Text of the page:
Rand leads fall in emerging market stocks
Emerging market stocks fell on Wednesday, led by concern that valuations were overdone.
Emerging-market stocks fell for the first time in eight days amid concern the rally that drove valuations to a three-year high is overdone. South Africa’s rand led currencies lower.
Tencent Holdings paced declines for developing-nation technology shares. Russian stocks slid as Brent recorded its longest losing streak in more than four years. Hungary’s BUX index dropped as Mol, the country’s largest refiner, sank to a five-year low. The rand weakened 0.2%. Indonesia’s rupiah forwards surged 1.6% as unofficial counts at polling booths showed Joko Widodo leading Indonesia’s presidential race.
The MSCI Emerging Markets Index lost 0.5% to 1 059.60 at 12.42pm in London, slipping from a 16-month high. The gauge is set to end the longest stretch of gains since April that pushed valuations to the most expensive since 2011. US equities sank for a second day from record levels on Tuesday as internet and biotechnology shares retreated.
Wednesday’s drop is a bout of profit-taking amid a decline in US stocks, Hertta Alava, head of emerging markets at FIM Asset Management in Helsinki, said by email. “Fund flows have been positive lately.”
Nine out of 10 industry groups in the developing-nation measure slipped, led by technology and consumer-discretionary stocks. Tencent, Asia’s largest internet company, dropped 3.3% in Hong Kong, its second day of losses. The technology gauge has surged 17% this year.
The Micex declined 1.2%, ending two days of increases, as OAO Lukoil, the second-biggest stock by weighting in the benchmark measure, lost 2%. Brent crude fell 0.1% to $108.80, slumping for an eighth day in the longest losing streak since December 2009, amid signs Libyan oil exports will rebound.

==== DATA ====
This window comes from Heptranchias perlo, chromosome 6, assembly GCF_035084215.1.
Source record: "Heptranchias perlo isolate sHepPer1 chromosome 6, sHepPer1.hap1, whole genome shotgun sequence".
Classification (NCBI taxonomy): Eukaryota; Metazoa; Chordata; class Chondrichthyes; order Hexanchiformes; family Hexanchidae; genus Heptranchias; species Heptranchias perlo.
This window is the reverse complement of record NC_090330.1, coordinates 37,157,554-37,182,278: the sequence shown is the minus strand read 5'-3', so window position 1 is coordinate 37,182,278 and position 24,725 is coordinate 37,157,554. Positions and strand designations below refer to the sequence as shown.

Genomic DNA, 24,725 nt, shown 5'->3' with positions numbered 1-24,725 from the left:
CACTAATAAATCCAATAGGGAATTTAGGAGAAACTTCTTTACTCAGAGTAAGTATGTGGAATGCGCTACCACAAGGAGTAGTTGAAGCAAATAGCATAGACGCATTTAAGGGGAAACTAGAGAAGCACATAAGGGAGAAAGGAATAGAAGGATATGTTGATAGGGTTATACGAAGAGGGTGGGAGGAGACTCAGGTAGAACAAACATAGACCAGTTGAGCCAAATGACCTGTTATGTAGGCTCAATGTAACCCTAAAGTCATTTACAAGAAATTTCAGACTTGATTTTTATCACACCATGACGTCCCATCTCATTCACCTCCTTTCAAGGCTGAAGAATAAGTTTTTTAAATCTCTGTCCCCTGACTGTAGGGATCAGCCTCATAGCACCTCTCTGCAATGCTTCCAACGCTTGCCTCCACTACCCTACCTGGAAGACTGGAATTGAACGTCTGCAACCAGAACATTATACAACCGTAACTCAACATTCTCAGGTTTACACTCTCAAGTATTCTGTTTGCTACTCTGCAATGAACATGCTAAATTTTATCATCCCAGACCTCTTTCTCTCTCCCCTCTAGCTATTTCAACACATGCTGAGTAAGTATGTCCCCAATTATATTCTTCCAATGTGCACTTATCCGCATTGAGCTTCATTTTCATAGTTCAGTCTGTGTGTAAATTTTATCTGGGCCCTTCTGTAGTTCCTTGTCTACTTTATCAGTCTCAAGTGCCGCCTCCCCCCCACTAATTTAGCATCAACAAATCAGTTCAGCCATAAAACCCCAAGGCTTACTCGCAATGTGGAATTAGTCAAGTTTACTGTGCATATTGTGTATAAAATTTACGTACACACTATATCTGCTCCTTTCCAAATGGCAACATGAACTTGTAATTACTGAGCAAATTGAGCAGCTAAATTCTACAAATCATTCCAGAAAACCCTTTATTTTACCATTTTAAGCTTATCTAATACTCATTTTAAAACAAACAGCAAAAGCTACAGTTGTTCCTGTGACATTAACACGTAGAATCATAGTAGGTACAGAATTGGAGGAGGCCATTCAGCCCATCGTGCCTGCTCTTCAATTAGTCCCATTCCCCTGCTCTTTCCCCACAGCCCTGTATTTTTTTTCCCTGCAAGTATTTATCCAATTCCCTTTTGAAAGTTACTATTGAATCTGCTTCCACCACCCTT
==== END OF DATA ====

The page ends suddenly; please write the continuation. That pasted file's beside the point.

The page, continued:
Ukrainian rebels seized a town in the Luhansk region after a retreat from eastern strongholds as European Union states considered expanding a list of Russians facing sanctions.
The BUX index fell 1.5% to a two-month low as Mol declined 3.1%. Mol’s initial retreat was down to a drop in oil prices and that prompted investors to sell the stock and cover losses, David Sandor, an analyst at KBC Groep NV’s Budapest-based brokerage, said by phone.
The PX index in the Czech Republic climbed 0.8%, led higher by Erste Group Bank’s 3.6% gain. The Austrian lender slumped 22% in the previous three trading days to a one-year low after saying it expects a record loss this year.
Egypt’s benchmark EGX 30 Index rose for a second day, climbing 1.1%. Thailand’s SET Index rose less than 0.1%, its 10th day of gains and the longest stretch of advances since August 2010.
The emerging-markets gauge has risen 5.7% this year and trades at 11 times projected 12-month earnings, data compiled by Bloomberg show. The MSCI World Index has gained 4.7% and is valued at a multiple of 15.1 times.
The Hang Seng China Enterprises Index of mainland companies listed in Hong Kong dropped 1.6%, the most in two weeks. The Shanghai Composite Index slid 1.2%, its steepest loss since June 19. Data today showed China’s producer prices fell in June at the slowest pace in more than two years, while the inflation rate grew less than estimated.
In Indonesia, one-month non-deliverable forwards traded offshore strengthened 1.6%, the most since February 14 on a closing basis. Widodo, known locally as Jokowi, has 54.25% of votes, compared with Prabowo Subianto’s 45.75%, according to an unofficial survey by Saiful Mujani Research & Consulting.
The survey is based on 53.38% of votes counted after polls closed at 1pm in Jakarta. Jokowi has an eight percentage point lead with 69.4% counted, according to Lingkaran Survei Indonesia.
The S&P BSE Sensex Index in Mumbai Indian stocks fell 0.5%, extending its 2% drop on Tuesday from a record high, before the government announces its budget tomorrow. The Philippine Stock Exchange Index retreated 0.6%, its second day of declines.
The premium investors demand to own emerging-market debt over US Treasuries fell three basis points to 260, according to JPMorgan Chase indexes. – Bloomberg